Digger Dan’s Monthly Garden Tips June 2010

Digger Dan’s Monthly tips are provided by Central Landscape Supplies

The Veggie Garden

This June is kicking off with the first real hints of winter – lower temperatures and more regular rainfall after a dry beautiful autumn

Winter Herb Checklist – with the household diet turning to soups and slow-cooked food make sure you have plants of thyme, rosemary and a flourishing bay tree to add some flavour to dishes. Rosemary is a particularly eye-catching stalwart of the winter garden, as it produces its beautiful blue flowers from now on.

Harvesting of leeks, parsnips, carrots and the brassicas can start now.

Lettuce varieties that you find in garden centres at this time of the year are cold tolerant varieties and together with rocket, are easily grown over winter.

Divide up large crowns of rhubarb – in a mild winter you try ‘forcing’ your plant by placing an upturned plastic bin over it. (Unfortunately, beautiful Victorian terracotta forcers are scarce these days).

Buy garlic and shallots: after the shortest day, when the weather (and soil temperature) has cooled right down you can plant it: Gently separate bunches into cloves and chose only the healthy ones for planting. Place garlic in holes 5cm deep with the pointed end facing upwards. Cover and layer with mulch. Garlic should be ready to harvest over the summer months.

The Fruit Trees

During the winter most dormant fruit trees benefit from a combination spray of copper and winter strength oil to ward off fungal diseases and disrupt eggs of insects. But don’t forget the evergreens: if the feijoas have shed their fruit and there’s little fruit on the citrus trees include them in your spraying.

The Rest of the Garden:

Soil Replenishment: Before the ground becomes soggy and too damp to work dig Living Earth Compost through the soil to a minimum depth of 100mm. This is setting the garden plants up for good growth when spring arrives.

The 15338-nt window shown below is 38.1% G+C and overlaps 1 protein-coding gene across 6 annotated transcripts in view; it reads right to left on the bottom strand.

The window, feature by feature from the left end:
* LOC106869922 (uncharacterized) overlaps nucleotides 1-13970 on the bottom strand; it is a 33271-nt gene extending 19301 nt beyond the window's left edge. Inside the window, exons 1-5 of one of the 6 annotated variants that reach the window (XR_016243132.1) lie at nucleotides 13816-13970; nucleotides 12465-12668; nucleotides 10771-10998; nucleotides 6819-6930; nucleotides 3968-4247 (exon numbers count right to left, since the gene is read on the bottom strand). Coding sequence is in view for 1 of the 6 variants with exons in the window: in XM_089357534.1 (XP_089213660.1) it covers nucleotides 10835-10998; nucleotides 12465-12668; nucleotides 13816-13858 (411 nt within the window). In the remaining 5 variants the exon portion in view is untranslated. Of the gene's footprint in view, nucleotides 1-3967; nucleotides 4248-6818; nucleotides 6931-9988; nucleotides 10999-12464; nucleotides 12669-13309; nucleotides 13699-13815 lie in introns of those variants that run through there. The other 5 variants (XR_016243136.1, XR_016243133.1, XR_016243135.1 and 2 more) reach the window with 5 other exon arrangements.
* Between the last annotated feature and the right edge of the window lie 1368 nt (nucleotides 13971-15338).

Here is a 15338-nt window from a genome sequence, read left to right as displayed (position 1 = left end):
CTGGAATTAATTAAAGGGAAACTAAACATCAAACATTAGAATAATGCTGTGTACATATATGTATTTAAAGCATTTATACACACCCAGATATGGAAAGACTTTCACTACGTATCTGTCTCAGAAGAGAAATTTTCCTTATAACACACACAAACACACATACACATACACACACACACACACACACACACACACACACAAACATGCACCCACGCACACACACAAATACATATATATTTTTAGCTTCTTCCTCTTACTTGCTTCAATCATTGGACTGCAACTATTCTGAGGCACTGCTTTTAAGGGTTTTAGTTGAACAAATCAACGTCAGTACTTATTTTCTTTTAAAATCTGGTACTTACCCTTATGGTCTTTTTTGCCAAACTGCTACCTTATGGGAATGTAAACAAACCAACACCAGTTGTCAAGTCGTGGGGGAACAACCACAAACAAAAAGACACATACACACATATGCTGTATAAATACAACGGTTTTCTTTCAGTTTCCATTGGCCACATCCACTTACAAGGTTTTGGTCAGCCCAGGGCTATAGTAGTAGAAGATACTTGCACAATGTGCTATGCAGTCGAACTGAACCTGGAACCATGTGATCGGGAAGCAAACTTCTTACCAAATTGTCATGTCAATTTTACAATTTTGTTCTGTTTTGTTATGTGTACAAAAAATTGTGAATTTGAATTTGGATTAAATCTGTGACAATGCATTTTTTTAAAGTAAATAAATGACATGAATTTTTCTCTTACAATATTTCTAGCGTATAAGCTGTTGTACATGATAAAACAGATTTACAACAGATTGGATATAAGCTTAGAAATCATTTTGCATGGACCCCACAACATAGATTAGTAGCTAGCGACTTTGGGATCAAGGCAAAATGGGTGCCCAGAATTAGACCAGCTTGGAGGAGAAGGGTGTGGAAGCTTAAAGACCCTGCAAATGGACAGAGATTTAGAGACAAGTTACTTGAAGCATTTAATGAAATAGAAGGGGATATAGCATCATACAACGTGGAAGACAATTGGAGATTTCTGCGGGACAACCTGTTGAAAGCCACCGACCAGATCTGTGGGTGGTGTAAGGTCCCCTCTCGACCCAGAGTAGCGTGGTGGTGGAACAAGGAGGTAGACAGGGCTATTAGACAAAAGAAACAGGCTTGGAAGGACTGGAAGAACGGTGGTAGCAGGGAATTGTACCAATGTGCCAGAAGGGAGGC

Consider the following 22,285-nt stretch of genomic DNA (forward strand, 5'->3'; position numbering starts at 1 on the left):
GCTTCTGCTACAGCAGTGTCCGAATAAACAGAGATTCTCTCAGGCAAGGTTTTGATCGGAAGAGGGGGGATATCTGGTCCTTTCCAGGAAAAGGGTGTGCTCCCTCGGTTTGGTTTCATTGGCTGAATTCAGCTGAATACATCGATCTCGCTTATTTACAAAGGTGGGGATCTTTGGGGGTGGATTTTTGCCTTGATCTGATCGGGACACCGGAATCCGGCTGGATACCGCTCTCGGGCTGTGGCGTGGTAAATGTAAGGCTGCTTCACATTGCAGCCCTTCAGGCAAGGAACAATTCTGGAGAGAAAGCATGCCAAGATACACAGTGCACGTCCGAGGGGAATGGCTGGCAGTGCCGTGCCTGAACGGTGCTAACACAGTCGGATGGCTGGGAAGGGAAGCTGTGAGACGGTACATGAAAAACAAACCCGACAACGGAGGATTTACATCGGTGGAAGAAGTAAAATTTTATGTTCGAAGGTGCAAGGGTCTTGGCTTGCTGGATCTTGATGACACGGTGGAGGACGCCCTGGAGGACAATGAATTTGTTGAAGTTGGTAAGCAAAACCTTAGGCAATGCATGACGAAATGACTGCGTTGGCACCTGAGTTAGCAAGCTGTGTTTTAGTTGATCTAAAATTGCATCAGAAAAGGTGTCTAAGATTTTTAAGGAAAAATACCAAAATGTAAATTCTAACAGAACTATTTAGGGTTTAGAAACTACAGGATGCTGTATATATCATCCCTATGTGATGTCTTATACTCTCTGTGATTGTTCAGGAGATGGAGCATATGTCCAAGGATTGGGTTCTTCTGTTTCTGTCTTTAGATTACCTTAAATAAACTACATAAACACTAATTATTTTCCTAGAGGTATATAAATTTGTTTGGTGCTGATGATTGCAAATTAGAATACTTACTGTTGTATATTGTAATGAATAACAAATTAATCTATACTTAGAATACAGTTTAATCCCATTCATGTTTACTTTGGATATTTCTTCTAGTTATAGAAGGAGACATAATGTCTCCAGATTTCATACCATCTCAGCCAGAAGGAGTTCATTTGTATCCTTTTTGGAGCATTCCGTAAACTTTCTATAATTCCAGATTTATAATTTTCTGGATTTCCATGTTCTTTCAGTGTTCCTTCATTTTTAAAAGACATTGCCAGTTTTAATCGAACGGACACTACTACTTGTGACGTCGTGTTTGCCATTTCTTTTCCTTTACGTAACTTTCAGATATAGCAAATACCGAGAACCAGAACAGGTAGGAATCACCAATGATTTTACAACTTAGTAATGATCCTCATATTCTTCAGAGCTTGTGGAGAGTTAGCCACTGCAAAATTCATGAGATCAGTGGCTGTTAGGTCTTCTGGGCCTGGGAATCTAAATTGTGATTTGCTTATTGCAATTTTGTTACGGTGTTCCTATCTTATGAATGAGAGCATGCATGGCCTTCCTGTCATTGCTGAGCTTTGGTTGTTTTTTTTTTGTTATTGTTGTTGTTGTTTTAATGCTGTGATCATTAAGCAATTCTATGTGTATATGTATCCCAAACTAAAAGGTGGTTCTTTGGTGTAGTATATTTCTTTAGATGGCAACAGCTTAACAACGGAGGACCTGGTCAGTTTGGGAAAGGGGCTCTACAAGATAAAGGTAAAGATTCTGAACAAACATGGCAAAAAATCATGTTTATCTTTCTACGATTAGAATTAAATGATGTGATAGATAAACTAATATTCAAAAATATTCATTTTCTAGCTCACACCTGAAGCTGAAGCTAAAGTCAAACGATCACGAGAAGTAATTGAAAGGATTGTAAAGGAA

Torrential rain often shows up which parts of the garden do not drain well – remedial action in  winter can help deal with this – repeated applications (twice  in a month) of Gypsum will break up hard soils that water doesn’t penetrate easily. Once this has been done, apply compost as above. Often choosing the right plant will make that garden more successful – several NZ rushes, our kowhais and the hydrangea family usually  cope well, as do ligularias and NZ ferns.

Spray Liquid Frost Cloth (available on-line at HYPERLINK “ onto tender plants in the frosty parts of the garden. Citrus, succulents, and the warm climate climbers are particularly vulnerable.

Roses are best planted now. Here are Digger Dan’s favourite roses for specific areas in the garden:

·         To wind through sparsely foliaged, deciduous trees: the purple hued charmer Veilchenblau or the ‘pillar rose’ Moonlight.

·         Covering a fence: Alberic Barbier the rampant ‘Wellington’ rose

·         Procumbent (falling over a bank or raised bed): Partridge or Seafoam (not many roses will happily do this)

·         Growing up a small (1.5m or less) plant tower in a pot: Try the Flower Carpet roses – white or the original pink – they can be successfully trained in this way.

·         Rose hedges: Loose, but pretty: Cardinal Hume, Rosa rugosa ‘Blanc Double de Coubert

·         Tall attractive shrubs in a border: R. Rugosa ‘Fru Dagmar Hartrupp’, Felicia, Mutabilis  or, the more formal floribunda Iceberg

·         Tolerant of light shade and capable of travelling a long way: Madame Alfred Carriere

·         Beautiful against brick: the coppery tones of Crepuscule

The Lawn

With winter here, the growth of your lawn will begin to slow, but it is important that you still pay attention to it. Fertilise with Prolawn Garden Supreme to keep your lawn as strong and healthy as possible during this period. This will enable your lawn to compete against winter weeds and the cold and wet weather

Keep your mower blades sharp so as to avoid tearing and damage to the leaf, and keep up your regular mowing.

Planning a Revamp? Now is a fantastic time to undertake changes – raised beds, new paths or a whole new garden! It’s easier to see the structure whilst the foliage has disappeared for winter….

If you’re planning that project, Central Landscapes is open the entire Queen’s Birthday weekend for supplies of Cemix instant concrete, Premium Mulch, Living Earth Compost or Garden Mix, a great range of pavers and much more.

Product of the Month

Premium Mulch:

This is Central’s own blend of black mulch and Living Earth compost. It is 100% weed free. Not only does it suppress weeds and save water but with the compost content it also feeds the soil and plants. On top of all that it LOOKS great!

Garden Thought of the Month: “Despite the gardener’s best intentions, Nature will improvise.” Michael Garafalo

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